SEELEY LAKE – To a visitor passing through town, it seemed as though the entire community turned up at a barbershop here on Saturday to shave their heads, trim their beards and raise money for a family still grieving over the loss of their 4-year-old son.
Last week, Elyjah James drowned in a nearby pond. The loss of the boy has been hard on everyone in this close-knit town, from friends of the family to the rescuers who arrived at the scene and attempted to resuscitate the child and save his life.
“We were on the call when he drowned, and we’re grieving and weeping just like the family,” said Frank Maradeo, chief of the Seeley Lake Fire Department. “Doing something like this is part of the grieving process for us, too.”
Maradeo and several other local firefighters, along with two resident deputies of the Missoula County Sheriff’s Department, lined up with members of the Seeley Lake High School basketball team and dozens of other community members at All Decked Out, the local barbershop.
Men sat for a needed trimming of their beard. Women cut off their hair, never mind they’d spent years growing it. Balding deputies cut what little hair they had. The boys’ basketball team would do the same, all in a moving show of community support.
“I thought, ‘It’s only hair, and it’s for a good cause,’ ” said Kathrine Stillwell-Martin, who had her 15-inch pony tail cut off before shaving her head. “I know the mother personally, and I loved the little boy. I wanted to help.”
That little boy, as so many put it Saturday, was Elyjah James. He was found at the pond unconscious on a recent Thursday night at around 6 p.m. His photo hung in the barbershop window. He was holding a dog and grinning as young boys do.
The night he drowned is still on everyone’s mind. Becki Robbins, who owns All Decked Out and organized Saturday’s fundraiser, fought back tears while cutting hair and recalling the night she heard the news.
“My family and I were sitting at the kitchen table eating supper when we heard the sirens go by,” she said. “Five minutes later, Life Flight landed. This particular time – and my neighbors said the same thing – they landed really fast. Normally they circle around a couple times, but this time, they made half a loop and landed. It made my heart sink.”
Robbins, who is close to the boy’s mother, Ember James, felt the same loss so many in this community felt. Wanting to help, she decided to volunteer her time Saturday and donate her wages to aid the family.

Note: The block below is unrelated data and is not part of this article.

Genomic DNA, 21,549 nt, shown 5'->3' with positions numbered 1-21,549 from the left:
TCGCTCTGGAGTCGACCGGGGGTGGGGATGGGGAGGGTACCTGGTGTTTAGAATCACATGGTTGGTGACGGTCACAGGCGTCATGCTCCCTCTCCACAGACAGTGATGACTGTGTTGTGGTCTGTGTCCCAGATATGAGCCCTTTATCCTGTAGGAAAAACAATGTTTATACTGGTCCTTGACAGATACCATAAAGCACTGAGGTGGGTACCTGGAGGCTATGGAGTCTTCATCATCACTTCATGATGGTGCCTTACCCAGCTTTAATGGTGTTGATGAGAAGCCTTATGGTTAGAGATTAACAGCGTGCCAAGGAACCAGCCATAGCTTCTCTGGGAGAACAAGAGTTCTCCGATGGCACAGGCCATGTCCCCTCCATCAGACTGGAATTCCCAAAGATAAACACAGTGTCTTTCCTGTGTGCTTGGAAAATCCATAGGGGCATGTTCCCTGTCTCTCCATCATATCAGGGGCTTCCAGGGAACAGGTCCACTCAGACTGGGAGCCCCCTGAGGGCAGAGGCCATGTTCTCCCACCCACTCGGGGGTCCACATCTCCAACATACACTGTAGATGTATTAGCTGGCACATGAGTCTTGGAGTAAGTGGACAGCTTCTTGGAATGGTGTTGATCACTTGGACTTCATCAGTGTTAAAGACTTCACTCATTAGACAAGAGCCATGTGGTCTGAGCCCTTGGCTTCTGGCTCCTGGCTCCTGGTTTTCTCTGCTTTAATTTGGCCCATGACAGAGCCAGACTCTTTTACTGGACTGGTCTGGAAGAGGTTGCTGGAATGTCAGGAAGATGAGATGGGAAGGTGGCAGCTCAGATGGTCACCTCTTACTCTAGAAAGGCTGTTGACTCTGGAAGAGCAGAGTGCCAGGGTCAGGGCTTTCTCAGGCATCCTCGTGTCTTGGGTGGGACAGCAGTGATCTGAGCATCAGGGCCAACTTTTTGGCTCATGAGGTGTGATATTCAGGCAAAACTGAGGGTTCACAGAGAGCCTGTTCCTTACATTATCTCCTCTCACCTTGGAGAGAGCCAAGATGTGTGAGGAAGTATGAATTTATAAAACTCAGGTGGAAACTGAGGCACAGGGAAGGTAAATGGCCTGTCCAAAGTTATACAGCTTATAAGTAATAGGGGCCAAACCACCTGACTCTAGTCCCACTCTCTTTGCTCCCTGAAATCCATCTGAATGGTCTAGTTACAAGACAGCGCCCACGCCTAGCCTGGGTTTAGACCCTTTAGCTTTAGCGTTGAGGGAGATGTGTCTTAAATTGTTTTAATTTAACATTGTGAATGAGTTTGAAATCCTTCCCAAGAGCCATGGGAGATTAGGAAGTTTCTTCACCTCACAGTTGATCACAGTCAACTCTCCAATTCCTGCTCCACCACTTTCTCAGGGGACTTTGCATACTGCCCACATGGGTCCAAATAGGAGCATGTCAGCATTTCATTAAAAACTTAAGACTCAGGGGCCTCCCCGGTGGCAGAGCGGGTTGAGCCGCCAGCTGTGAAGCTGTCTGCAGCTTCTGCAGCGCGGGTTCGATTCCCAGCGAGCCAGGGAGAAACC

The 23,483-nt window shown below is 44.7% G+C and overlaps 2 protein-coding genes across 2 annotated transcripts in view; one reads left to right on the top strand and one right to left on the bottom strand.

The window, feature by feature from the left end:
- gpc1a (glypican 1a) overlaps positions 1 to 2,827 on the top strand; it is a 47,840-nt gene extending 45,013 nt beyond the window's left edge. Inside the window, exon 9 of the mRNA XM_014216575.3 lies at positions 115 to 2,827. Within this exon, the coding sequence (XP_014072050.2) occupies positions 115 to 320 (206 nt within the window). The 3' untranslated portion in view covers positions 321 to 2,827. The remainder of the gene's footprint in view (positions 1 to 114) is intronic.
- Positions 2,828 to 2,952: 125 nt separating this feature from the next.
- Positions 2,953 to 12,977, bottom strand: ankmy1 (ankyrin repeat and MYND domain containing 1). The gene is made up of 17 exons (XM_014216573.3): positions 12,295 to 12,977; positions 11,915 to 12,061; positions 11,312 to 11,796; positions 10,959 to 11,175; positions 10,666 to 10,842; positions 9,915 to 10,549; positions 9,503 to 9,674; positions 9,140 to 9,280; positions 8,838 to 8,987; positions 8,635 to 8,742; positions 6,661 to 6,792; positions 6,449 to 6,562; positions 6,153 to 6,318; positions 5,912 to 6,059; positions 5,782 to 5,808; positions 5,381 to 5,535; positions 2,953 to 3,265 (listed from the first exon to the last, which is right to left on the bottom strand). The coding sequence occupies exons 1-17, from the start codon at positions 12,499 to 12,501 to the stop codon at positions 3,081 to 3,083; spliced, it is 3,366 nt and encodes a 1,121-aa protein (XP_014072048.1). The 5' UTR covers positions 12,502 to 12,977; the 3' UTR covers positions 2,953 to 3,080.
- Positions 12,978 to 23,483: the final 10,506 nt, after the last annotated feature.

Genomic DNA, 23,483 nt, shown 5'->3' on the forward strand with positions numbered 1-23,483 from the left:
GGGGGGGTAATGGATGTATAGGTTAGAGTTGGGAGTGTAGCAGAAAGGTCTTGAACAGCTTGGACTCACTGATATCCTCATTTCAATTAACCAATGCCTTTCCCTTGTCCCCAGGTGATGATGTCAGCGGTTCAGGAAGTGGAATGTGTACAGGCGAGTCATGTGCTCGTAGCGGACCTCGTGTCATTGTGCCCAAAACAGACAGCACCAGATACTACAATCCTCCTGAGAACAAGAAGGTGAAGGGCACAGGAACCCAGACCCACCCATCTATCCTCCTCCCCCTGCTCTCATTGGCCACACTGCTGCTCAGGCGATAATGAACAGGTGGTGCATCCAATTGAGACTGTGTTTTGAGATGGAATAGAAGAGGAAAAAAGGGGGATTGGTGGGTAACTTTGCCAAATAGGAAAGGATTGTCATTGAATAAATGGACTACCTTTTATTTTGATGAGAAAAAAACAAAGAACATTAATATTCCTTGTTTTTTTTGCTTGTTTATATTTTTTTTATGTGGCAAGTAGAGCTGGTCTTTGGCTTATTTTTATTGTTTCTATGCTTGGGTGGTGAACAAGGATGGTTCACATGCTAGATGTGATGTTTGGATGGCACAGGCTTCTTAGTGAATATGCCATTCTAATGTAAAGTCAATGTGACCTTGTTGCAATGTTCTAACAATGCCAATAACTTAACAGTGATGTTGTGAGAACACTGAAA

But she didn’t expect the event to snowball like it did.
One retired beautician showed up to staff an empty barber’s chair and cut hair. Another arrived from Condon up the Seeley-Swan Valley to help. Local businesses donated free-range chickens, eggs and even a statue of Jesus for auction. Firefighters and law enforcement raised money for the cause, as did the basketball team.
“My friends pitched in to help and make it even bigger,” said Robbins. “The family has the Life Flight bill, and it’s going to be big. I just hope we can raise enough money to pay their mortgage and utilities for a month so they won’t have to stress about that.”
Turns in the chair were fast and the haircuts went for $10. Missoula County Sheriff Department deputies Bob Parcell and Heath Hanson both faced the electric razor.
With nearly 40 inches at stake, Amy Veranarsky would let the community decide the fate of her raven-colored hair. The jury was still out by midday Saturday, though Veranarsky was ready to do whatever it took.
“There’s two cans outside there, and if the ‘don’t-cut’ can gets the most votes, that’s what I’ll do, but if the ‘cut’ can wins, then I’ll cut it,” said Veranarsky. “It’s going to be weird when it’s gone if that’s what happens. But it’s going to a good cause.”
Dressed in his firefighting pants and suspenders – the fire trucks parked outside – Chief Maradeo remembered James and the impact the boy left on the community in his four short years.
The fire department each year hosts young kids at the firehouse, where they feed them pancakes and show off the trucks. James attended twice, dressed each time like a fireman.
That, Maradeo said, stuck in the back of their minds. Robbins also described James as an aspiring rescuer.
“His mother told me that (James) always wanted to ride in an ambulance and in a helicopter,” Robbins said, “and he got to do both.”
Donations to the cause can be made at any Seeley Lake business under the Elyjah James Memorial Fund.
Contact Reporter Martin Kidston at 406-523-5260 or firstname.lastname@example.org.